The research grant will support ongoing work studying laser imaging of turbine engine combustion species (LITEC).
The overall aim of the project is to reduce the environmental impact of aviation and power-generating gas turbine engines. To do this, both an insight into the roles of different fuels and modelling of the combustion and emissions generation process is required.
Led by Strathclyde University, the five institutions involved will develop several chemical and particulate species measurement methods for a detailed understanding of combustion zone and exhaust characterisation.
These capabilities will for the first time be establishing the spatial and temporal evolution of combustion species and unwanted emissions within engines.
Not only will the outcomes of this project inform new understanding of emissions generation process, but it will also provide an improvement to engine and fuel technologies with reduced emissions.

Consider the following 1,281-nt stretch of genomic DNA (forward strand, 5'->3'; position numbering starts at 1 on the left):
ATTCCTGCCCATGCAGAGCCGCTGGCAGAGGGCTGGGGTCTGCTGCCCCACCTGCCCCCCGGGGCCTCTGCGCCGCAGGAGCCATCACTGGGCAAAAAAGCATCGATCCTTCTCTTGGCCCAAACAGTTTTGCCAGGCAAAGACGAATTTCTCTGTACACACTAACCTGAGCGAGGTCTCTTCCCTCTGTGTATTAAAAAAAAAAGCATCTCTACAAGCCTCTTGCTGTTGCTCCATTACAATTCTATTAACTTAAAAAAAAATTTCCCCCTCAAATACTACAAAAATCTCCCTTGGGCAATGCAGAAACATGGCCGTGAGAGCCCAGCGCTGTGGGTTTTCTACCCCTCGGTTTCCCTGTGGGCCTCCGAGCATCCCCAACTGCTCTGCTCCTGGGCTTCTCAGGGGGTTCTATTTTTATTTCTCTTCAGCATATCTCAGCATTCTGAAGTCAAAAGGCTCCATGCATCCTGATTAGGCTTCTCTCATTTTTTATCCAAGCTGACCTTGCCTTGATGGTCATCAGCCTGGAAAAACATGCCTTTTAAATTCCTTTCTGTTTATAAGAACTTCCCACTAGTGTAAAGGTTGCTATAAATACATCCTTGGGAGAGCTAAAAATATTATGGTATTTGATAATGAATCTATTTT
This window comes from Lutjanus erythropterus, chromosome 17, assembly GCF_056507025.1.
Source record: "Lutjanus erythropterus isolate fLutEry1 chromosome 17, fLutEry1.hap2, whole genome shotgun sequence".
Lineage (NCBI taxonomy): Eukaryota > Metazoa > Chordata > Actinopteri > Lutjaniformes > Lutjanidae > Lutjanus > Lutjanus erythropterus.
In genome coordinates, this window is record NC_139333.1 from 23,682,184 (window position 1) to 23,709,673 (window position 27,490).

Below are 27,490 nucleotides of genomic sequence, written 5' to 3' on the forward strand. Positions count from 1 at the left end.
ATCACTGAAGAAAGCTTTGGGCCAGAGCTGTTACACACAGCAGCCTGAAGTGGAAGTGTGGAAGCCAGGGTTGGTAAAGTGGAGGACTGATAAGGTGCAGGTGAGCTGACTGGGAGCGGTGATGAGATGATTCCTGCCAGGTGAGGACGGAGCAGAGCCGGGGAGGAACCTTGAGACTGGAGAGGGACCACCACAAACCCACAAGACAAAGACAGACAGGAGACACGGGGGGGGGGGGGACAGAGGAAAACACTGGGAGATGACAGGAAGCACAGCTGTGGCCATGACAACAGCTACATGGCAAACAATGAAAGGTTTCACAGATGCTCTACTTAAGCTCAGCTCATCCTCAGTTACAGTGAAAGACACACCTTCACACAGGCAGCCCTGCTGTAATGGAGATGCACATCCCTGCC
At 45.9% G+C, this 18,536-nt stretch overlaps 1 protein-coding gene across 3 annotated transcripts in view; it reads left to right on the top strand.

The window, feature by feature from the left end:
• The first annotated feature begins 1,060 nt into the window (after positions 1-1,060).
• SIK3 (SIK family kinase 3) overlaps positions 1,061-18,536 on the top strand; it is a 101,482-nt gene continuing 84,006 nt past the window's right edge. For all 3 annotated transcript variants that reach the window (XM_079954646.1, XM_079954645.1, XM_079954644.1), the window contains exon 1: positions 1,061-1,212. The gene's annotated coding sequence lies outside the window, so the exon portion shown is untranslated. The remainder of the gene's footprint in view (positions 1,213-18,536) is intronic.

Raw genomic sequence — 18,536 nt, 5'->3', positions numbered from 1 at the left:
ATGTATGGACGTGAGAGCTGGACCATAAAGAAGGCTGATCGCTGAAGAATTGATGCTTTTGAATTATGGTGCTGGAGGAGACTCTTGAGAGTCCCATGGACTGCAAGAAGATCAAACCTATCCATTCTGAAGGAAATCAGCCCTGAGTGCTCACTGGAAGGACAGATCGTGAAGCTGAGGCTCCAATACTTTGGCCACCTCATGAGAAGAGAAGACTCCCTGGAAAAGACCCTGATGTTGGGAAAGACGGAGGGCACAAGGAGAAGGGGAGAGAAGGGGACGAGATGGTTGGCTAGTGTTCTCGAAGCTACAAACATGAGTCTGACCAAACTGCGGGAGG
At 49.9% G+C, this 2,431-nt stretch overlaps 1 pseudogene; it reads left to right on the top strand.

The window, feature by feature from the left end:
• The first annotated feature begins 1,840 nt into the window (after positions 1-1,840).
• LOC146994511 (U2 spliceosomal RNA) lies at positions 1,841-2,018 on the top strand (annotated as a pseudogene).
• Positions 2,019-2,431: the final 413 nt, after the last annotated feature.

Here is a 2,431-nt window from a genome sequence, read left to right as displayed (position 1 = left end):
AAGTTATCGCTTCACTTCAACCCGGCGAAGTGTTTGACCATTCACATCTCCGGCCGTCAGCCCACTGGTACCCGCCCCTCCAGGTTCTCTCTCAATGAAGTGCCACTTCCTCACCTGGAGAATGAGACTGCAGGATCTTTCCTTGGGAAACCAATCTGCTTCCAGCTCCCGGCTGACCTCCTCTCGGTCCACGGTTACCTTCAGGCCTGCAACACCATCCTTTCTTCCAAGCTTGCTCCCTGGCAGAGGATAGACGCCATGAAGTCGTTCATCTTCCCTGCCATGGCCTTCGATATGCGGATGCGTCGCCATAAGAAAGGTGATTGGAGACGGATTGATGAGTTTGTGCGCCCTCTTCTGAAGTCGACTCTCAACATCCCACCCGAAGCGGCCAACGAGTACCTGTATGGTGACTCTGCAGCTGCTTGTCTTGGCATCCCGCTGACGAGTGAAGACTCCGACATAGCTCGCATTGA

Loughborough University’s lead investigator for the project is Jon Carrotte, Professor of Aerothermal Technology and Director of NCCAT.
Professor Jon Carrotte commented: “We are delighted to be involved in the LITEC programme and to work with industry and colleagues at five other universities to develop transformational new measurement capabilities to support the development of next generation, low emission, combustion systems including those that can operate on sustainable fuels.”
Emma Callaghan, the University’s Business Manager for NCCAT added: “We are delighted to receive funding from the EPSRC. The project will take full advantage of NCCAT’s facilities and expertise to deliver the programme’s ambitious goals which are critical to the development of future sustainable technologies for power generation.”
NCCAT will be a significant hub within the UK for developing future low-emission aerospace combustion systems that will be reducing the environmental impact of aircraft. Funded in partnership with the Department for Business, Energy and Industrial Strategy, the Aerospace Technology Institute and Innovate UK, the Centre also receives support from one of the University’s key partners Rolls-Royce, the latter of which is also a project partner on this piece of research.